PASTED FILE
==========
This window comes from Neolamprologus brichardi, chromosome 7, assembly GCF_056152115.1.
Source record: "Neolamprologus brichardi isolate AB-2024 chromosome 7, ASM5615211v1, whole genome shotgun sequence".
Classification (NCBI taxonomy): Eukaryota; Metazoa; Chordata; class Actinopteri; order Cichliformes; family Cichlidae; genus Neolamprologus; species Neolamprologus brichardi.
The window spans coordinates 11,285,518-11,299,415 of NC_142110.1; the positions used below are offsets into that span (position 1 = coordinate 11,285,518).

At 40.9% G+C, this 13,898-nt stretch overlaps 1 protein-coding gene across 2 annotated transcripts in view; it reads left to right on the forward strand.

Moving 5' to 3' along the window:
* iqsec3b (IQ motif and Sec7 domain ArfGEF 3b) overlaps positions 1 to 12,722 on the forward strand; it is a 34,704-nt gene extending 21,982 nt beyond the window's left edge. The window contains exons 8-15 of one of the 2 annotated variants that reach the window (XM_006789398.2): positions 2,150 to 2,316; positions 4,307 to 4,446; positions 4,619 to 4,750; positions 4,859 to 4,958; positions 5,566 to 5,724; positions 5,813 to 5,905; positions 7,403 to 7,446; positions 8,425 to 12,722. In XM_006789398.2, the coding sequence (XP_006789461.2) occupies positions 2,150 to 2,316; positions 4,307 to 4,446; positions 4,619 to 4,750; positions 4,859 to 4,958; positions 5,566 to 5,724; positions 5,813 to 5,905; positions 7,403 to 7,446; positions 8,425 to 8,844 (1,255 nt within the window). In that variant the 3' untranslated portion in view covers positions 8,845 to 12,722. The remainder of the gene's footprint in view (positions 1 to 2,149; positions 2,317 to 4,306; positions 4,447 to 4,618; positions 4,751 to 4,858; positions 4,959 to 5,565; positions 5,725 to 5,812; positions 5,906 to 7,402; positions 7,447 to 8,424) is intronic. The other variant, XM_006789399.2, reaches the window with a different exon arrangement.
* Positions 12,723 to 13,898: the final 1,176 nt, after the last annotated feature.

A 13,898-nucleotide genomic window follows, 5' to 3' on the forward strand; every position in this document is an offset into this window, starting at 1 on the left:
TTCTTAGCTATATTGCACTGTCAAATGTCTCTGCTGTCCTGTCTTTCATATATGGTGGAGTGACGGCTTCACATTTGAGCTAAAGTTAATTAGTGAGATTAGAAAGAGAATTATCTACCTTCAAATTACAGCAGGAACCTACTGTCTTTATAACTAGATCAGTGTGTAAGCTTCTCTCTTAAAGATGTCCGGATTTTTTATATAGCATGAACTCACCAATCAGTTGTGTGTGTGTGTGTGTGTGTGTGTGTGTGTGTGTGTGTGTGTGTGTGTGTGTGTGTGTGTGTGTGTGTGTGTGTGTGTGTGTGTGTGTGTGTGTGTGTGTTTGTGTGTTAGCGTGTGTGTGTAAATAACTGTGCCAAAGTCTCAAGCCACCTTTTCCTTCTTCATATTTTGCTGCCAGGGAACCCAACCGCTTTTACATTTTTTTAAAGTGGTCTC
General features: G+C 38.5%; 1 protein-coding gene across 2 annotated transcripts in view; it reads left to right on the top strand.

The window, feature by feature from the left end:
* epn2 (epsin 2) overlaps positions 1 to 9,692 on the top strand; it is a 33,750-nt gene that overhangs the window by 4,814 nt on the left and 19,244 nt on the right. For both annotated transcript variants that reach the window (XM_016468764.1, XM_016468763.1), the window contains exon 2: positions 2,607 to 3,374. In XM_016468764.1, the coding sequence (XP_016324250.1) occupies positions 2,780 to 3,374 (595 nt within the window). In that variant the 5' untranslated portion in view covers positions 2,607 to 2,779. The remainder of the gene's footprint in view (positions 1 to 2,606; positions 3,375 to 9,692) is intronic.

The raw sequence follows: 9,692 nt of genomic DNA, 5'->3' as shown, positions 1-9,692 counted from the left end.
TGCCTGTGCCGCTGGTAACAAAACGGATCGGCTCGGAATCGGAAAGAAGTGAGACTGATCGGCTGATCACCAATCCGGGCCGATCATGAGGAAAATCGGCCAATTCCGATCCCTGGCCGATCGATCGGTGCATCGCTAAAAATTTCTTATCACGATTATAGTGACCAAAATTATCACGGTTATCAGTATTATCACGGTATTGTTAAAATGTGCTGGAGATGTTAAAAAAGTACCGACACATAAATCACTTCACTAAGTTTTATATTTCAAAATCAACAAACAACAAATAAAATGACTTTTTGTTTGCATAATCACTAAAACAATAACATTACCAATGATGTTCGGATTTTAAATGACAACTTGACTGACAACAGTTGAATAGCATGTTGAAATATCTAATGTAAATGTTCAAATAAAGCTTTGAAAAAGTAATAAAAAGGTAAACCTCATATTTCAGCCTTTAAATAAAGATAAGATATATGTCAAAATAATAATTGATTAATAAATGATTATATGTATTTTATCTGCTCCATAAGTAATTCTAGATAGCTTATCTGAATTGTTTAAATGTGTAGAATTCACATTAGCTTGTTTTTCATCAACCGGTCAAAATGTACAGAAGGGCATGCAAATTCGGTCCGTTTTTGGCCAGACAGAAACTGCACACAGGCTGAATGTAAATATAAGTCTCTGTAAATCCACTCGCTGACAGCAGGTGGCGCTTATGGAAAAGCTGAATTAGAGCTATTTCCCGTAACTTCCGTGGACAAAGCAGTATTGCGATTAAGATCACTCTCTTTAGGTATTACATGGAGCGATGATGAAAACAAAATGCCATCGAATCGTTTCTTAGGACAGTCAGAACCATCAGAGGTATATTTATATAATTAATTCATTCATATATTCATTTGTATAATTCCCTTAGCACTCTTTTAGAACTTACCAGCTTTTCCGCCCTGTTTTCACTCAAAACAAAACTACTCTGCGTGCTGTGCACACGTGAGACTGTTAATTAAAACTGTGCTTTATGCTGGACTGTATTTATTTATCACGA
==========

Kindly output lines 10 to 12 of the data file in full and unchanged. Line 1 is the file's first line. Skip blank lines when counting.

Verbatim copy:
TTCTTAGCTATATTGCACTGTCAAATGTCTCTGCTGTCCTGTCTTTCATATATGGTGGAGTGACGGCTTCACATTTGAGCTAAAGTTAATTAGTGAGATTAGAAAGAGAATTATCTACCTTCAAATTACAGCAGGAACCTACTGTCTTTATAACTAGATCAGTGTGTAAGCTTCTCTCTTAAAGATGTCCGGATTTTTTATATAGCATGAACTCACCAATCAGTTGTGTGTGTGTGTGTGTGTGTGTGTGTGTGTGTGTGTGTGTGTGTGTGTGTGTGTGTGTGTGTGTGTGTGTGTGTGTGTGTGTGTGTGTGTGTGTGTGTGTTTGTGTGTTAGCGTGTGTGTGTAAATAACTGTGCCAAAGTCTCAAGCCACCTTTTCCTTCTTCATATTTTGCTGCCAGGGAACCCAACCGCTTTTACATTTTTTTAAAGTGGTCTC
General features: G+C 38.5%; 1 protein-coding gene across 2 annotated transcripts in view; it reads left to right on the top strand.

The window, feature by feature from the left end: